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Soggy fields leave Midwestern farmers with few good answers

GARDNER, ILLINOIS - MAY 29: Water pools in rain-soaked farm fields on May 29, 2019 near Gardner, Illinois. Near-record rainfall in Illinois has caused farmers to delay their Spring corn planting. According to the USDA as of May 26 only 35 percent of the state’s corn crop had been planted. By the same date in 2018 farmers in the state had 99 percent of the crop in the ground. As the deadline for planting nears many farmers may be forced to leave their fields fallow. Illinois ranks number two behind Iowa in U.S. corn production. (Photo by Scott Olson/Getty Images)

DES MOINES, Iowa — Midwestern farmers are enduring a spring like no other and are facing difficult choices in the coming weeks.

Most of the nation’s corn and soybeans are grown in the Midwest, and the region’s farmers have struggled for years with low prices, which got even worse due to a trade dispute between the U.S. and China.

This spring’s seemingly endless storms have compounded their problems, keeping many farmers from being able to plant their crops.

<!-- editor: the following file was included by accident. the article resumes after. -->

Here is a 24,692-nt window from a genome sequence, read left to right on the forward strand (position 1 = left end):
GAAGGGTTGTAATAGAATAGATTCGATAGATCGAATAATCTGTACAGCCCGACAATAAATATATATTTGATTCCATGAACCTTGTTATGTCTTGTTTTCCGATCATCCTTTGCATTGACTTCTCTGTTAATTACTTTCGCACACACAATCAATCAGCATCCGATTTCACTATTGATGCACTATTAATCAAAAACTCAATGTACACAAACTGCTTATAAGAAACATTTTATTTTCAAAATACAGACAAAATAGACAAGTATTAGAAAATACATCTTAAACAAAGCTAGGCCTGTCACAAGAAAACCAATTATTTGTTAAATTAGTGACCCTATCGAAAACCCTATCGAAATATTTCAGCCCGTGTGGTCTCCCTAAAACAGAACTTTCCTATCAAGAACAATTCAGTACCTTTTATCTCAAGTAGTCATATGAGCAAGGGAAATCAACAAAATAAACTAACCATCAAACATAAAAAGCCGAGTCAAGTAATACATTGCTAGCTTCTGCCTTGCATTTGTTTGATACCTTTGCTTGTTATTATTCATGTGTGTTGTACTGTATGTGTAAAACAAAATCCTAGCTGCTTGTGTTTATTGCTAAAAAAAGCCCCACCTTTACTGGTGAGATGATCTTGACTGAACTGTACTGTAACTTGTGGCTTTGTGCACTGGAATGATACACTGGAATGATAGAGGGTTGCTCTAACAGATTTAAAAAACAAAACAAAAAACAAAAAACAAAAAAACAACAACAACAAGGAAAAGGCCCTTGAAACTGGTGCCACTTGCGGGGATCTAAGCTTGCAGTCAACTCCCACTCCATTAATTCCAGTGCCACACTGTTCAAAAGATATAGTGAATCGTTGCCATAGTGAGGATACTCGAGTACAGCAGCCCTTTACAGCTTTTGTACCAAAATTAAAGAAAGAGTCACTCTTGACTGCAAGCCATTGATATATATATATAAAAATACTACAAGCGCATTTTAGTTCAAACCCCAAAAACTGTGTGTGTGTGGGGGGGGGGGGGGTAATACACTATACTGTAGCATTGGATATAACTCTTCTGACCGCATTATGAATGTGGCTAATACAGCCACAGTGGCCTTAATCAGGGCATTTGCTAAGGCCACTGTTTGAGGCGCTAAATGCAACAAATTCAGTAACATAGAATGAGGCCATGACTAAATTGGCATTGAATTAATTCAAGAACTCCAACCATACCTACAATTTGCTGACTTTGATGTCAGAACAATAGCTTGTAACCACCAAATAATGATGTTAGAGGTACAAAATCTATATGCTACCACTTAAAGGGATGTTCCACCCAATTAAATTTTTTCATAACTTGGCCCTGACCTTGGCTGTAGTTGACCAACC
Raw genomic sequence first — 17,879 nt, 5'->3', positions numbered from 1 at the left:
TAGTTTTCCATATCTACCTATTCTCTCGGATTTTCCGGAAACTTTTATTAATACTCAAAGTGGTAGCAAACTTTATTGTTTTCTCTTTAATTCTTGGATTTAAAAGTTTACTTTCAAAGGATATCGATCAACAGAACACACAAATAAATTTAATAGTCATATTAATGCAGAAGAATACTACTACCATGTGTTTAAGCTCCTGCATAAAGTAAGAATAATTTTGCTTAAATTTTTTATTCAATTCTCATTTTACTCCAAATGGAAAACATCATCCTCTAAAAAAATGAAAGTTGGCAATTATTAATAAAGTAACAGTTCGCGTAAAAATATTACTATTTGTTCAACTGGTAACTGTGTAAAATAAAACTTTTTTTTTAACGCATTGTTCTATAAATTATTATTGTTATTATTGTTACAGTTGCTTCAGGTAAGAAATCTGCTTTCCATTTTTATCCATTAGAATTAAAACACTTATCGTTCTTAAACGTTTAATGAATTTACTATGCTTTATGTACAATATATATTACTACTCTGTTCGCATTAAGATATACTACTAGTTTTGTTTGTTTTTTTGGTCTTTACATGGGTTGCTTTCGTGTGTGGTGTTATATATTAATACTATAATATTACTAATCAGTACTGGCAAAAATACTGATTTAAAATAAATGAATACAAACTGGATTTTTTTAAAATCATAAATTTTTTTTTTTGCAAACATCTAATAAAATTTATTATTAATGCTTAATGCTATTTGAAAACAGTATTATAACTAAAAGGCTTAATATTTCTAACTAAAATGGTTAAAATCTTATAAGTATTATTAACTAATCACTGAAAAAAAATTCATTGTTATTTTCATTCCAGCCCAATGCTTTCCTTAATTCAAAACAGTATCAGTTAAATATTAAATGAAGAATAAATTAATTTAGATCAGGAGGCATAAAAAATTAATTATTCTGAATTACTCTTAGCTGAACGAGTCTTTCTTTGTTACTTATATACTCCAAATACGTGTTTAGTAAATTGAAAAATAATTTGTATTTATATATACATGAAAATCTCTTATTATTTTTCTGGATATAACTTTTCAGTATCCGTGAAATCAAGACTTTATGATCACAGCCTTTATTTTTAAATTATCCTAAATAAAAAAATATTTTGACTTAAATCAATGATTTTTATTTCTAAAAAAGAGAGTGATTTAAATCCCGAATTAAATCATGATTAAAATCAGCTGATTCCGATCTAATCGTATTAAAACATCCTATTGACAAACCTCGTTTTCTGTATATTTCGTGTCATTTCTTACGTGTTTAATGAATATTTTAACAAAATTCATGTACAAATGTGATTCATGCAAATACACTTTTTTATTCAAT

EMDEN, ILLINOIS – MAY 29: Corn grows in a saturated farm field on May 29, 2019 near Emden, Illinois. Near-record rainfall in parts of Illinois has caused farmers to delay their Spring corn planting. According to the USDA as of May 26 only 35 percent of the state’s corn crop had been planted. By the same date in 2018 farmers in the state had 99 percent of the crop in the ground. As the deadline for planting nears, many farmers may be forced to leave their fields fallow. Illinois ranks number two behind Iowa in U.S. corn production. (Photo by Scott Olson/Getty Images)

President Donald Trump promised $16 billion in aid, but that has added to farmers’ confusion about how to approach this strange spring because details about the payments won’t be released until later.

Jeff Jorgenson, a farmer from southwestern Iowa, says these weighty decisions are on his mind “24 hours a day.”

GARDNER, ILLINOIS – MAY 29: Geese feed in a rain-soaked farm field on May 29, 2019 near Gardner, Illinois. Near-record rainfall in Illinois has caused farmers to delay their Spring corn planting. According to the USDA as of May 26 only 35 percent of the state’s corn crop had been planted. By the same date in 2018 farmers in the state had 99 percent of the crop in the ground. As the deadline for planting nears many farmers may be forced to leave their fields fallow. Illinois ranks number two behind Iowa in U.S. corn production. (Photo by Scott Olson/Getty Images)

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